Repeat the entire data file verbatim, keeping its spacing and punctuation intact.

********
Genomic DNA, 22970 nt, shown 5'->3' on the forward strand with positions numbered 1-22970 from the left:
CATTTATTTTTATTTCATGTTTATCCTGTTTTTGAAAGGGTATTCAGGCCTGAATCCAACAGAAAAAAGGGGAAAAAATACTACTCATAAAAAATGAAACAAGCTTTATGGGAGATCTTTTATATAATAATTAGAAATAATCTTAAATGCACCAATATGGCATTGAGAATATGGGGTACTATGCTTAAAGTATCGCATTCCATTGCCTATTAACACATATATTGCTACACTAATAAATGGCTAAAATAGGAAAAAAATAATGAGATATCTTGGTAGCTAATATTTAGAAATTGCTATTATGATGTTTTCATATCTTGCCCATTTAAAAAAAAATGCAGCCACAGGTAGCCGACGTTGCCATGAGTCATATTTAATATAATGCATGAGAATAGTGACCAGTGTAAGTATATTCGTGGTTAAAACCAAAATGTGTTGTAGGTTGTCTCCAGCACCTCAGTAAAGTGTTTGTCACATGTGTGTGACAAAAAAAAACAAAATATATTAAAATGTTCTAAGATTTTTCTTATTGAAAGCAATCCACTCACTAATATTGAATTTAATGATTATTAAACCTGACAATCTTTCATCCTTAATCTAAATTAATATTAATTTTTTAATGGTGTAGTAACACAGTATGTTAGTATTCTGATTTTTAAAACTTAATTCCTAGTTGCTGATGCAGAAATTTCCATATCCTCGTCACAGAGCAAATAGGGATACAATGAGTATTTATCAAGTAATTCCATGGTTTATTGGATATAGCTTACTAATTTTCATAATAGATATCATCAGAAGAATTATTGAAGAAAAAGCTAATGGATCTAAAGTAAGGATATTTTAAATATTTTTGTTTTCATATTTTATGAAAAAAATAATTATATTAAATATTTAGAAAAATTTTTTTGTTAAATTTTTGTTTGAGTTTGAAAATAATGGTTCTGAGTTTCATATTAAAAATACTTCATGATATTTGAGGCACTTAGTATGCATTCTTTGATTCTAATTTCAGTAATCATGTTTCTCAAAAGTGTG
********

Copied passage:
Genomic DNA, 22970 nt, shown 5'->3' on the forward strand with positions numbered 1-22970 from the left:
CATTTATTTTTATTTCATGTTTATCCTGTTTTTGAAAGGGTATTCAGGCCTGAATCCAACAGAAAAAAGGGGAAAAAATACTACTCATAAAAAATGAAACAAGCTTTATGGGAGATCTTTTATATAATAATTAGAAATAATCTTAAATGCACCAATATGGCATTGAGAATATGGGGTACTATGCTTAAAGTATCGCATTCCATTGCCTATTAACACATATATTGCTACACTAATAAATGGCTAAAATAGGAAAAAAATAATGAGATATCTTGGTAGCTAATATTTAGAAATTGCTATTATGATGTTTTCATATCTTGCCCATTTAAAAAAAAATGCAGCCACAGGTAGCCGACGTTGCCATGAGTCATATTTAATATAATGCATGAGAATAGTGACCAGTGTAAGTATATTCGTGGTTAAAACCAAAATGTGTTGTAGGTTGTCTCCAGCACCTCAGTAAAGTGTTTGTCACATGTGTGTGACAAAAAAAAACAAAATATATTAAAATGTTCTAAGATTTTTCTTATTGAAAGCAATCCACTCACTAATATTGAATTTAATGATTATTAAACCTGACAATCTTTCATCCTTAATCTAAATTAATATTAATTTTTTAATGGTGTAGTAACACAGTATGTTAGTATTCTGATTTTTAAAACTTAATTCCTAGTTGCTGATGCAGAAATTTCCATATCCTCGTCACAGAGCAAATAGGGATACAATGAGTATTTATCAAGTAATTCCATGGTTTATTGGATATAGCTTACTAATTTTCATAATAGATATCATCAGAAGAATTATTGAAGAAAAAGCTAATGGATCTAAAGTAAGGATATTTTAAATATTTTTGTTTTCATATTTTATGAAAAAAATAATTATATTAAATATTTAGAAAAATTTTTTTGTTAAATTTTTGTTTGAGTTTGAAAATAATGGTTCTGAGTTTCATATTAAAAATACTTCATGATATTTGAGGCACTTAGTATGCATTCTTTGATTCTAATTTCAGTAATCATGTTTCTCAAAAGTGTG